IBM built the first vacuum tube “supercomputer” in 1944, the Mark I. The first digital mainframe, the IBM 1401, came along 15 years later in 1959. The IBM 360 mainframe made history when it was released in 1964 but it would be another 17 years before the PC arrived — a computer that people could use in their homes. Before then, computers resided in university labs and large corporations. It took a lot of specialized knowledge to know how to access and use them.
Our quantum computers are decidedly not following in the footsteps of their technological forefathers. IBM made the first five-qubit superconducting quantum computer available for anyone to experiment with, online, in 2016. That spurred the release of bigger and better systems, but just as important, it spurred more diverse and widespread use of the systems.
Japan’s Keio University, IBM Quantum’s first innovation center in Asia, is a microcosm of this quantum ecosystem. The university, a founding member of the IBM Quantum Network, just announced its own members: JSR, MUFG Bank, Mizuho Financial Group, and Mitsubishi Chemical.
They joined Keio’s innovation center for early exploration of today’s universal approximate quantum computers, using our premium 20 qubit systems, as well as our open 5 and 16 qubit IBM Quantum systems. Their goal is to learn how they might rapidly develop practical applications that can do things today’s computers can’t. Let’s put “rapidly” into perspective, though. A quantum computer won’t develop new drugs in the next 10 years. But solutions with a quantum advantage could certainly emerge in fewer than the 40-odd years it took to put big iron classical computing capabilities in our hands in the form of smartphones, and open source software. (IBM Quantum’s quantum information software development kit, Qiskit, is already on github.)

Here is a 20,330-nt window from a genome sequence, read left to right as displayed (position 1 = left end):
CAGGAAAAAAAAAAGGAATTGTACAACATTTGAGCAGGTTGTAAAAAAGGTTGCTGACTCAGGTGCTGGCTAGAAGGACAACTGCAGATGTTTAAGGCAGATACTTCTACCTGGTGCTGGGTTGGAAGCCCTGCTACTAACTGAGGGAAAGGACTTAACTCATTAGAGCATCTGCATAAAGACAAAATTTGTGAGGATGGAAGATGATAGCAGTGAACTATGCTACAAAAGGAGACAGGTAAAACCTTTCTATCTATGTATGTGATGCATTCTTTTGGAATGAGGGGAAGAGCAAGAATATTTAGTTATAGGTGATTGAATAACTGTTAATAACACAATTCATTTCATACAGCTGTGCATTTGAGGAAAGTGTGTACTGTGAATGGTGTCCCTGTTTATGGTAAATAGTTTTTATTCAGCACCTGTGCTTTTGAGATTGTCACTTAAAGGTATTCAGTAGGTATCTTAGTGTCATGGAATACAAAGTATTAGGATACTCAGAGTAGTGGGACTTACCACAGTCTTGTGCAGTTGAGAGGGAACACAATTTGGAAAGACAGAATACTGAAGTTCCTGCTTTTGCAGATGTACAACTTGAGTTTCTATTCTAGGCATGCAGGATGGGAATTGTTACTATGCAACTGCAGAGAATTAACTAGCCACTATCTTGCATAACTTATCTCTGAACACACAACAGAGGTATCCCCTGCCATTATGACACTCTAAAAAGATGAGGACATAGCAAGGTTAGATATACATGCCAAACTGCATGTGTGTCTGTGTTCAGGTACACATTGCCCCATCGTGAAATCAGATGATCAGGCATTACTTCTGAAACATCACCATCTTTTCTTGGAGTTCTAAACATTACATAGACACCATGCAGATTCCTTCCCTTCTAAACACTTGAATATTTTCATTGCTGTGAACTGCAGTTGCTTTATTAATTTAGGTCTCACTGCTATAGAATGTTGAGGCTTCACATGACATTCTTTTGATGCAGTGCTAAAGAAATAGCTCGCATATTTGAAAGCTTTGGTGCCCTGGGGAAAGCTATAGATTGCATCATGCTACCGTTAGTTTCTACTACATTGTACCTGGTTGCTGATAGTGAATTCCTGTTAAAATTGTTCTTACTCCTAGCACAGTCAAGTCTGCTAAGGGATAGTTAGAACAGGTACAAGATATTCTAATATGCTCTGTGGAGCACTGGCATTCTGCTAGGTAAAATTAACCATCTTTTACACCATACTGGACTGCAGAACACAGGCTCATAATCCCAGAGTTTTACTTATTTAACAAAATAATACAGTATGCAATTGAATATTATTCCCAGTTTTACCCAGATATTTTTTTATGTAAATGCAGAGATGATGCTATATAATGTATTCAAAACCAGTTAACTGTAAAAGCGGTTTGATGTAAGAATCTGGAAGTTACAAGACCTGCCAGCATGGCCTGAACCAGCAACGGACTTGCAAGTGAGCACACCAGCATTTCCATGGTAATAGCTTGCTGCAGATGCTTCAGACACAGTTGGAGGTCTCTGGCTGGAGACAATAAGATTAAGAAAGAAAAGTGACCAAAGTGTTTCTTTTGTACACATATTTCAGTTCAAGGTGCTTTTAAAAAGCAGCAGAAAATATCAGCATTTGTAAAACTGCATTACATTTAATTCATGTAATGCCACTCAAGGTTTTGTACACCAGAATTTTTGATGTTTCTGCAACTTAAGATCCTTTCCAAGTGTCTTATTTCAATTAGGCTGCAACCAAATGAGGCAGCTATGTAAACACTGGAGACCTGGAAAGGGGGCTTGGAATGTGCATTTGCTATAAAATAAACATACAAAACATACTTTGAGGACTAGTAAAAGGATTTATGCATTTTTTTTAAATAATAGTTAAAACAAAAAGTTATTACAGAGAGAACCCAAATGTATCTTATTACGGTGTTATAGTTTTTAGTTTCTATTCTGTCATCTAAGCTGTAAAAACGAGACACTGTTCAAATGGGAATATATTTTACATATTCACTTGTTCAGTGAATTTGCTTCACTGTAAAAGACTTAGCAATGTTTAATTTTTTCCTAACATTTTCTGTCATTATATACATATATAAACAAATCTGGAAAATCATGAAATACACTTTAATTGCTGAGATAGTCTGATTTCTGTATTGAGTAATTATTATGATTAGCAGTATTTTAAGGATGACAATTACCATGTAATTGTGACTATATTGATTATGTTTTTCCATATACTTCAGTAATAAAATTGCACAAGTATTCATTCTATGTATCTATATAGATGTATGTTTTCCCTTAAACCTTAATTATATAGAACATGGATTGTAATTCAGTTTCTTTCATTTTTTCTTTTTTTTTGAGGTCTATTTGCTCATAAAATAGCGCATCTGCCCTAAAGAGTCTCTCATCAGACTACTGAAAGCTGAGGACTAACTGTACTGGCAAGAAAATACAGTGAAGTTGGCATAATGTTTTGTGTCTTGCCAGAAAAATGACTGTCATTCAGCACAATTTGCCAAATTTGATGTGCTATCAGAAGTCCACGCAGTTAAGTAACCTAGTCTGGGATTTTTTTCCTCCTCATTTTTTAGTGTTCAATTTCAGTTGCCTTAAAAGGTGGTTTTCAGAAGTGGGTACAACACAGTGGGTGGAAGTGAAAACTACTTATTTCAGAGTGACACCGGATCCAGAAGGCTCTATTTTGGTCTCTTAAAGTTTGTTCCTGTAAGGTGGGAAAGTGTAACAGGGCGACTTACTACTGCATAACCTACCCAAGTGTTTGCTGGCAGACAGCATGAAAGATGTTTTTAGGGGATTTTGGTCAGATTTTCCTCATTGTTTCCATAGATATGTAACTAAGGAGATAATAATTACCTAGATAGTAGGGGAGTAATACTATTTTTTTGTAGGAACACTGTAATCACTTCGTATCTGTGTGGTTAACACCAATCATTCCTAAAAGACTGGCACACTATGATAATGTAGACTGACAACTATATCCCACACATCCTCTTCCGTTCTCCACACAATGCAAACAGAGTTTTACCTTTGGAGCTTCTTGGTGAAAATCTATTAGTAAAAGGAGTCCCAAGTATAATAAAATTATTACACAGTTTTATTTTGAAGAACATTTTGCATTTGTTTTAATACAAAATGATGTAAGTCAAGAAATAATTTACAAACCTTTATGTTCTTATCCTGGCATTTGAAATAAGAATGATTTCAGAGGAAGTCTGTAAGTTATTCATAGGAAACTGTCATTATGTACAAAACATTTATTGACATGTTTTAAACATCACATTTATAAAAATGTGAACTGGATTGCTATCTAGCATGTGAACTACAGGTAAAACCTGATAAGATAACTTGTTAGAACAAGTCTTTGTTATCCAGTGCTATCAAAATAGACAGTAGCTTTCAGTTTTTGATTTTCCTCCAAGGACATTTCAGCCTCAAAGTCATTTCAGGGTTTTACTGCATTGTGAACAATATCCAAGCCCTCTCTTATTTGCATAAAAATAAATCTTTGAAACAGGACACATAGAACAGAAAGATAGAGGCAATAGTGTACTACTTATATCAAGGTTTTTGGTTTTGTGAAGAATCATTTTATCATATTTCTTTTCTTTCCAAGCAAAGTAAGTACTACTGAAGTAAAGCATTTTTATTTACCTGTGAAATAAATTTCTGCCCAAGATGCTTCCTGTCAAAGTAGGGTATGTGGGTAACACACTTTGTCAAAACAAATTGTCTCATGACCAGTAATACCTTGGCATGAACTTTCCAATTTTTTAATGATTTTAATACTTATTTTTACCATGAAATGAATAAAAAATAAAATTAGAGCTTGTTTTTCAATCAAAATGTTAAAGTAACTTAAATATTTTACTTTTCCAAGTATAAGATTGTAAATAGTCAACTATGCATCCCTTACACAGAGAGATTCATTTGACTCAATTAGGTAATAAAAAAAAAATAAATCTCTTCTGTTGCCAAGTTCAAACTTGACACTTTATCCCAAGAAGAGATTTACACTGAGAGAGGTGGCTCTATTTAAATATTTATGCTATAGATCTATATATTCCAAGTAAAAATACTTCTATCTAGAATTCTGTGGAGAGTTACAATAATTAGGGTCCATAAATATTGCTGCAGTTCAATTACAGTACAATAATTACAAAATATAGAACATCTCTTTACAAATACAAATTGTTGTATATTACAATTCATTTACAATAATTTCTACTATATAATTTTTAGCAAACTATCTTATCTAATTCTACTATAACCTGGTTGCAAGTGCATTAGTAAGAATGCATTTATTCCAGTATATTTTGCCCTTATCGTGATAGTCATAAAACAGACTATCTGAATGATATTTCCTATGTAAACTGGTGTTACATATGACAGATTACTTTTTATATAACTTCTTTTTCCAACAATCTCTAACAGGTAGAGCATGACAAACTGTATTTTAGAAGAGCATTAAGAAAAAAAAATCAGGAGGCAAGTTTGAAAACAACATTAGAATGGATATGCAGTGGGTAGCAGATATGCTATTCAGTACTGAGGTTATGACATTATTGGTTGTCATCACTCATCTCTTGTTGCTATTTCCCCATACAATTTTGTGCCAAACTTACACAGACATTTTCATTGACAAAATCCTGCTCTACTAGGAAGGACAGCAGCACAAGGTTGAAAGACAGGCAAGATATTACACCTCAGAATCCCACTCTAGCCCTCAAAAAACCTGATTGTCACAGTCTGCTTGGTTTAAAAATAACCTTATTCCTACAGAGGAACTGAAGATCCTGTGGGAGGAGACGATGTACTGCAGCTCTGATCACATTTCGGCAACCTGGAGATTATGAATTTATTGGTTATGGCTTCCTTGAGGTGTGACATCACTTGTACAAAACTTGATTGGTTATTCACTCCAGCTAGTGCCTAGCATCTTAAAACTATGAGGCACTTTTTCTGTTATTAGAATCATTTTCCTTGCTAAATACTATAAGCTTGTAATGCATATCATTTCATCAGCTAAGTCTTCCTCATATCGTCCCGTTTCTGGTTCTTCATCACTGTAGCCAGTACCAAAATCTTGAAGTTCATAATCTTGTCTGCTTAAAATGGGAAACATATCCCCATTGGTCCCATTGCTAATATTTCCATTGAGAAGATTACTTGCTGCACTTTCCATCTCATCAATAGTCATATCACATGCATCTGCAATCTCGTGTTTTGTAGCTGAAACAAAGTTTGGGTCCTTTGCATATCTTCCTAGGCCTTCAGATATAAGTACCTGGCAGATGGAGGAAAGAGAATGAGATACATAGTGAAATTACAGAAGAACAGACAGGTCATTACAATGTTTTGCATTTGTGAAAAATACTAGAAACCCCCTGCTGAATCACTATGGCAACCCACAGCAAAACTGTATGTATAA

Getting the next generation quantum ready
Keio has contributed to quantum computing for two decades, leading research in the development of silicon-based quantum computing devices. They also offer an Understanding Quantum Computers MOOC. The Dean of Faculty of Science and Technology, Dr. Kohei Itoh, who initiated the university’s quantum information research, and his colleagues, Dr. Naoki Yamamoto, Chair of Keio’s IBM Quantum Innovation Center, and Dr. Rodney Van Meter, Vice Chair of Keio’s IBM Quantum Innovation Center will facilitate the work done between their students and their new industry partners — all via IBM Quantum’s 20-qubit, 16-qubit, and 5-qubit systems. Professors Yamamoto and Van Meter are not only teaching their students how to use and understand quantum computers, they’re preparing them, side by side with industry, for jobs in an entirely new field that companies like JSR, MUFG Bank, Mizuho, and Mitsubishi Chemical are looking for.
As the evolution toward more powerful systems occurs over the next few years, high school students from more than 1,500 high schools are also getting “quantum ready” with the IBM Quantum, preparing them to join Keio or other university innovation centers and contribute breakthroughs we haven’t even ventured to guess, yet.
Just for another bit of historical perspective, IBM’s first tabulators were manufactured in Japan — in 1925. These machines were the precursors to the Mark I. While realizing quantum computing’s full potential will take decades, it hasn’t taken long to give the world access to them. IBM provides real quantum computing with real hardware on the cloud today.